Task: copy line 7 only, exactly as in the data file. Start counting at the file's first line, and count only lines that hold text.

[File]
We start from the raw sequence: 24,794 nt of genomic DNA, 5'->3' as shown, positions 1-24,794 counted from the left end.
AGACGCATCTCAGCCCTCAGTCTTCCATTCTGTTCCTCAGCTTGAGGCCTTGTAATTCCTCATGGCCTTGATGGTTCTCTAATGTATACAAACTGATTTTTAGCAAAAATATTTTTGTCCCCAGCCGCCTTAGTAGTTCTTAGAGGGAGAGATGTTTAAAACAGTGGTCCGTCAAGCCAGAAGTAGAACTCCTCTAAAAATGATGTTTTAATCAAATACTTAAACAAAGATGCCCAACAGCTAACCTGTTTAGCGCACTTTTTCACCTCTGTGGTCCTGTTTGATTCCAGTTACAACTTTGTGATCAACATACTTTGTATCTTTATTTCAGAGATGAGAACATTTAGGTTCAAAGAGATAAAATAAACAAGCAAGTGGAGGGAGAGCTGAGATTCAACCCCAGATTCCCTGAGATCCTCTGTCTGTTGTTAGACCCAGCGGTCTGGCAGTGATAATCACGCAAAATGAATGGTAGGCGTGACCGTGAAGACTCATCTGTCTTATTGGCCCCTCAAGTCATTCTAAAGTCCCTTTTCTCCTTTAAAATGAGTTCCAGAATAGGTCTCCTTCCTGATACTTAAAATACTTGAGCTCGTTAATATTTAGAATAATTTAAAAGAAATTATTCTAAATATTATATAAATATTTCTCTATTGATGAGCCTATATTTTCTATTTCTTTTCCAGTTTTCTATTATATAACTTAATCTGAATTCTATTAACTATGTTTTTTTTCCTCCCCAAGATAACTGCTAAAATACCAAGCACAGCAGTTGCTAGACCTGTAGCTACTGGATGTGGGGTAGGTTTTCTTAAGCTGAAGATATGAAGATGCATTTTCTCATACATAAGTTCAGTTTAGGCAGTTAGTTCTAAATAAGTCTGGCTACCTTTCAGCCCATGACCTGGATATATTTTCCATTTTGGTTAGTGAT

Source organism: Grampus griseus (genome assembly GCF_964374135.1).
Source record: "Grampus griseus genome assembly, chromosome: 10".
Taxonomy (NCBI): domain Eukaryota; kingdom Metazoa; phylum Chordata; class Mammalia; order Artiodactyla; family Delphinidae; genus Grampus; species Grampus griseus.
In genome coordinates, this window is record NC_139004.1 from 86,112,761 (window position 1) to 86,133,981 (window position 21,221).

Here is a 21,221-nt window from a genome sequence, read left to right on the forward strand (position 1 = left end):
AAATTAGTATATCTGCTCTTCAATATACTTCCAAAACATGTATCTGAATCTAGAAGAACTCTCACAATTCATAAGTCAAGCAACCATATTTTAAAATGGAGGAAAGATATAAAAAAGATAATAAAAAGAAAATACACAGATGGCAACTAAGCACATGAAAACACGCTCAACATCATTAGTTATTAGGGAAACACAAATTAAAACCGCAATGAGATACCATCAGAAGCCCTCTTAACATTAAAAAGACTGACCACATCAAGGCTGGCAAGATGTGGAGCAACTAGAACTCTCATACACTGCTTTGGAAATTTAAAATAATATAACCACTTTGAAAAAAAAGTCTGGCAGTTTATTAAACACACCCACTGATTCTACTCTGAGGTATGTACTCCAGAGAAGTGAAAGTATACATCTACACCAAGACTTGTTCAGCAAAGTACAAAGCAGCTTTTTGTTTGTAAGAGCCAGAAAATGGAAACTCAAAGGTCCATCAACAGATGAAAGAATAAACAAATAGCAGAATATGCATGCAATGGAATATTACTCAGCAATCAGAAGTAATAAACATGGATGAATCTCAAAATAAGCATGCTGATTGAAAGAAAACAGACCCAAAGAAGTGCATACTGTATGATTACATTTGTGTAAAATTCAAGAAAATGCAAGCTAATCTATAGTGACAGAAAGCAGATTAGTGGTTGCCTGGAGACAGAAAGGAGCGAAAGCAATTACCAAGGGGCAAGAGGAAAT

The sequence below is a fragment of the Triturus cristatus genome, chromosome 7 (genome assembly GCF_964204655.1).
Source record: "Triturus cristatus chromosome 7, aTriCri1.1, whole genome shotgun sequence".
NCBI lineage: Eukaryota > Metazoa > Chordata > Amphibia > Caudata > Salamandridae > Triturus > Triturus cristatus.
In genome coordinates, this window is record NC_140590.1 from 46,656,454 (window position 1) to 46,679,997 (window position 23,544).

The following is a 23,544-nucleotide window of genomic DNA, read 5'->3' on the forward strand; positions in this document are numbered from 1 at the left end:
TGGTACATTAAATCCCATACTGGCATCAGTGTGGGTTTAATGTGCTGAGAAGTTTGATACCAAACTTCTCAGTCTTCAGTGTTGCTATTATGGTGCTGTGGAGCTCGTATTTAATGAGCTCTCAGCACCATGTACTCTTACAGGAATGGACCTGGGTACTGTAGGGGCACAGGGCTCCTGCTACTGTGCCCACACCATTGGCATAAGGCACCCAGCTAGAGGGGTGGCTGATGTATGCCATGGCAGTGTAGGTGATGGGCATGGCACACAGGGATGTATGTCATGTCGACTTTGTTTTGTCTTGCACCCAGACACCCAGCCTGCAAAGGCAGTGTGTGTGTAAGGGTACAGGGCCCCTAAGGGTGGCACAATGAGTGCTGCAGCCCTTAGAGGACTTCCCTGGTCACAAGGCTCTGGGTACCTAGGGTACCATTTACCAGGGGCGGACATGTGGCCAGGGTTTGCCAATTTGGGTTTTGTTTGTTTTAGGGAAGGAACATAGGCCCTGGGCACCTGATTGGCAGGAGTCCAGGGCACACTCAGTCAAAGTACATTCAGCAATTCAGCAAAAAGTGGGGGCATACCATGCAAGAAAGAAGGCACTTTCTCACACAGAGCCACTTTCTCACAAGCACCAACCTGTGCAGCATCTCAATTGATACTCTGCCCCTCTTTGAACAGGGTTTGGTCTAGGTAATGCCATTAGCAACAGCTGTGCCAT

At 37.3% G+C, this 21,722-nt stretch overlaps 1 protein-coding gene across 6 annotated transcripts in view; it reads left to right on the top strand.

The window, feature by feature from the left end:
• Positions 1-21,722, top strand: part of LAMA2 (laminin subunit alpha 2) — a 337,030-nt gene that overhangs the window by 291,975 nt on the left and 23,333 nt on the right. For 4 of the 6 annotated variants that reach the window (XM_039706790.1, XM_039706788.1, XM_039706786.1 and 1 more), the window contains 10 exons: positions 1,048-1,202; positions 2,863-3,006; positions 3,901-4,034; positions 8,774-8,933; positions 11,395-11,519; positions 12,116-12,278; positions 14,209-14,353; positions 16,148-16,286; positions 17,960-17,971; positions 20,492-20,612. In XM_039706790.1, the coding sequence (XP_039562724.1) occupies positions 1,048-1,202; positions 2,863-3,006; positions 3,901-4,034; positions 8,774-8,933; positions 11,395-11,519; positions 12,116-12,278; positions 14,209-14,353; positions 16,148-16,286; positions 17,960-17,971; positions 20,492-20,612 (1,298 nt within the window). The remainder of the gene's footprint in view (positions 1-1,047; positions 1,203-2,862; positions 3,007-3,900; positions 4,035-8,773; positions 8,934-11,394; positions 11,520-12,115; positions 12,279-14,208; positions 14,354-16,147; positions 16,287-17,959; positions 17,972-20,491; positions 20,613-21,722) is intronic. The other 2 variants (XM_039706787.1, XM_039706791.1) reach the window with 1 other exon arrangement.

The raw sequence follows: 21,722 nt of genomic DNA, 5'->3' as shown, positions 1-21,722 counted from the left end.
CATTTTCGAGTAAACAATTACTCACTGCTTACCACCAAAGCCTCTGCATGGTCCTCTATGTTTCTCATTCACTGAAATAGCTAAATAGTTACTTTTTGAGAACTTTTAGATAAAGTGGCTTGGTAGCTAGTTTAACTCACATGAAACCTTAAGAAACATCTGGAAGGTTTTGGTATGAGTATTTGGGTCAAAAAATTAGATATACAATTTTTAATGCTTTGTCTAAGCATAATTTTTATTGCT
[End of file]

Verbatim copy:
Here is a 21,221-nt window from a genome sequence, read left to right on the forward strand (position 1 = left end):